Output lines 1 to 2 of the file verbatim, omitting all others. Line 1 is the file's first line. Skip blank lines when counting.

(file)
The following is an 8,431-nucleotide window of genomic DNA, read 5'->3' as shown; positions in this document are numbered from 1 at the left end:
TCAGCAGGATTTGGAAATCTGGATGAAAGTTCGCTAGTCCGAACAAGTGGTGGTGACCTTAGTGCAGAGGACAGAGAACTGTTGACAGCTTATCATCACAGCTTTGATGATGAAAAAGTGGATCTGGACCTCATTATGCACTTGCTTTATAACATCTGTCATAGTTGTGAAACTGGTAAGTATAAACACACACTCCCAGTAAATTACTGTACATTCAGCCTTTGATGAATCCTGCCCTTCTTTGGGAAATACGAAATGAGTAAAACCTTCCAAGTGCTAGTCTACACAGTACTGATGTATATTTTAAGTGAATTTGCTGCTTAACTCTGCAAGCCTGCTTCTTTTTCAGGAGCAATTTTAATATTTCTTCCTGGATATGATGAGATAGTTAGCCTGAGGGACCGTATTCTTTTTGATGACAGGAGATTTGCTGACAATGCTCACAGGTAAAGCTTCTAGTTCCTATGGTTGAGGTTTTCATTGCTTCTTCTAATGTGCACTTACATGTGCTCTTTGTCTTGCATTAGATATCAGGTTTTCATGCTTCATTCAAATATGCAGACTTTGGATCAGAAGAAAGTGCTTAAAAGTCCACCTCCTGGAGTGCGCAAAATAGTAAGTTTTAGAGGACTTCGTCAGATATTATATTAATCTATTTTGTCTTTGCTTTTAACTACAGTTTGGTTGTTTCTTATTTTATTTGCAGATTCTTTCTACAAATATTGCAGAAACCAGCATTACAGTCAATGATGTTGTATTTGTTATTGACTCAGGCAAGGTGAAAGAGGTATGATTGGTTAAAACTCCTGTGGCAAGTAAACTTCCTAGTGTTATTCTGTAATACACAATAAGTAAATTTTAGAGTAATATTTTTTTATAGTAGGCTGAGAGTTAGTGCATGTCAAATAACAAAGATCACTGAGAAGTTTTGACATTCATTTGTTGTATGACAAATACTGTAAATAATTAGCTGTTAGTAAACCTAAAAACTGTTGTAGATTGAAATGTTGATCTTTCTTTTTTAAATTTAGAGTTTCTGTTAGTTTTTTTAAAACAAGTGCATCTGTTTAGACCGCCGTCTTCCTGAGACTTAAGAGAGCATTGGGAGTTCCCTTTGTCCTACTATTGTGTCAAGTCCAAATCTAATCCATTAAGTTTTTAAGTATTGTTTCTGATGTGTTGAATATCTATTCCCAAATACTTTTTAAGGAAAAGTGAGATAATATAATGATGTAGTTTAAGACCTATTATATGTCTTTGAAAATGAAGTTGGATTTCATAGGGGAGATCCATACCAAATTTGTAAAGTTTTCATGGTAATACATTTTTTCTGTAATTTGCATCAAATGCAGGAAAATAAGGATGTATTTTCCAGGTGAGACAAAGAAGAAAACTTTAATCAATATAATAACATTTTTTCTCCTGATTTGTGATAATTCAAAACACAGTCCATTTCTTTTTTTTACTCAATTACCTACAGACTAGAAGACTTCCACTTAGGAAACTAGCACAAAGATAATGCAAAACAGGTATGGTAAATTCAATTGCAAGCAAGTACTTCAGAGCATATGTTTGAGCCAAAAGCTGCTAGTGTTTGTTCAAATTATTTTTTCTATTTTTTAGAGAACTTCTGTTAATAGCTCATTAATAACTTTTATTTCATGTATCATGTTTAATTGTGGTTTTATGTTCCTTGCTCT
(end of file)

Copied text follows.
The following is an 8,431-nucleotide window of genomic DNA, read 5'->3' as shown; positions in this document are numbered from 1 at the left end:
TCAGCAGGATTTGGAAATCTGGATGAAAGTTCGCTAGTCCGAACAAGTGGTGGTGACCTTAGTGCAGAGGACAGAGAACTGTTGACAGCTTATCATCACAGCTTTGATGATGAAAAAGTGGATCTGGACCTCATTATGCACTTGCTTTATAACATCTGTCATAGTTGTGAAACTGGTAAGTATAAACACACACTCCCAGTAAATTACTGTACATTCAGCCTTTGATGAATCCTGCCCTTCTTTGGGAAATACGAAATGAGTAAAACCTTCCAAGTGCTAGTCTACACAGTACTGATGTATATTTTAAGTGAATTTGCTGCTTAACTCTGCAAGCCTGCTTCTTTTTCAGGAGCAATTTTAATATTTCTTCCTGGATATGATGAGATAGTTAGCCTGAGGGACCGTATTCTTTTTGATGACAGGAGATTTGCTGACAATGCTCACAGGTAAAGCTTCTAGTTCCTATGGTTGAGGTTTTCATTGCTTCTTCTAATGTGCACTTACATGTGCTCTTTGTCTTGCATTAGATATCAGGTTTTCATGCTTCATTCAAATATGCAGACTTTGGATCAGAAGAAAGTGCTTAAAAGTCCACCTCCTGGAGTGCGCAAAATAGTAAGTTTTAGAGGACTTCGTCAGATATTATATTAATCTATTTTGTCTTTGCTTTTAACTACAGTTTGGTTGTTTCTTATTTTATTTGCAGATTCTTTCTACAAATATTGCAGAAACCAGCATTACAGTCAATGATGTTGTATTTGTTATTGACTCAGGCAAGGTGAAAGAGGTATGATTGGTTAAAACTCCTGTGGCAAGTAAACTTCCTAGTGTTATTCTGTAATACACAATAAGTAAATTTTAGAGTAATATTTTTTTATAGTAGGCTGAGAGTTAGTGCATGTCAAATAACAAAGATCACTGAGAAGTTTTGACATTCATTTGTTGTATGACAAATACTGTAAATAATTAGCTGTTAGTAAACCTAAAAACTGTTGTAGATTGAAATGTTGATCTTTCTTTTTTAAATTTAGAGTTTCTGTTAGTTTTTTTAAAACAAGTGCATCTGTTTAGACCGCCGTCTTCCTGAGACTTAAGAGAGCATTGGGAGTTCCCTTTGTCCTACTATTGTGTCAAGTCCAAATCTAATCCATTAAGTTTTTAAGTATTGTTTCTGATGTGTTGAATATCTATTCCCAAATACTTTTTAAGGAAAAGTGAGATAATATAATGATGTAGTTTAAGACCTATTATATGTCTTTGAAAATGAAGTTGGATTTCATAGGGGAGATCCATACCAAATTTGTAAAGTTTTCATGGTAATACATTTTTTCTGTAATTTGCATCAAATGCAGGAAAATAAGGATGTATTTTCCAGGTGAGACAAAGAAGAAAACTTTAATCAATATAATAACATTTTTTCTCCTGATTTGTGATAATTCAAAACACAGTCCATTTCTTTTTTTTACTCAATTACCTACAGACTAGAAGACTTCCACTTAGGAAACTAGCACAAAGATAATGCAAAACAGGTATGGTAAATTCAATTGCAAGCAAGTACTTCAGAGCATATGTTTGAGCCAAAAGCTGCTAGTGTTTGTTCAAATTATTTTTTCTATTTTTTAGAGAACTTCTGTTAATAGCTCATTAATAACTTTTATTTCATGTATCATGTTTAATTGTGGTTTTATGTTCCTTGCTCT